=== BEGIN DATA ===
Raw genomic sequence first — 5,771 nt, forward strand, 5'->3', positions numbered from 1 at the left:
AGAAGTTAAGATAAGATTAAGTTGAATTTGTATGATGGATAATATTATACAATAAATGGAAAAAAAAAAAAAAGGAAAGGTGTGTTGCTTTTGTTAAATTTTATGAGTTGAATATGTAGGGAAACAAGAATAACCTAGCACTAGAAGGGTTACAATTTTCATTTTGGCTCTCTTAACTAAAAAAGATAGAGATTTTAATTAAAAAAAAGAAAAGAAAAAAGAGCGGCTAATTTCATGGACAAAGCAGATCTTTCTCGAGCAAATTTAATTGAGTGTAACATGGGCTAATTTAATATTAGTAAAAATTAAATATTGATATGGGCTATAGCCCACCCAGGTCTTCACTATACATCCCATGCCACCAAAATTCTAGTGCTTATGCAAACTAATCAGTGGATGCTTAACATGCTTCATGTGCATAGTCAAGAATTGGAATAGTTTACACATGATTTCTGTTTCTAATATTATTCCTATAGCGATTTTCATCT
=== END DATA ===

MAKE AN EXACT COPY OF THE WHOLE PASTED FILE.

Raw genomic sequence first — 5,771 nt, forward strand, 5'->3', positions numbered from 1 at the left:
AGAAGTTAAGATAAGATTAAGTTGAATTTGTATGATGGATAATATTATACAATAAATGGAAAAAAAAAAAAAAGGAAAGGTGTGTTGCTTTTGTTAAATTTTATGAGTTGAATATGTAGGGAAACAAGAATAACCTAGCACTAGAAGGGTTACAATTTTCATTTTGGCTCTCTTAACTAAAAAAGATAGAGATTTTAATTAAAAAAAAGAAAAGAAAAAAGAGCGGCTAATTTCATGGACAAAGCAGATCTTTCTCGAGCAAATTTAATTGAGTGTAACATGGGCTAATTTAATATTAGTAAAAATTAAATATTGATATGGGCTATAGCCCACCCAGGTCTTCACTATACATCCCATGCCACCAAAATTCTAGTGCTTATGCAAACTAATCAGTGGATGCTTAACATGCTTCATGTGCATAGTCAAGAATTGGAATAGTTTACACATGATTTCTGTTTCTAATATTATTCCTATAGCGATTTTCATCT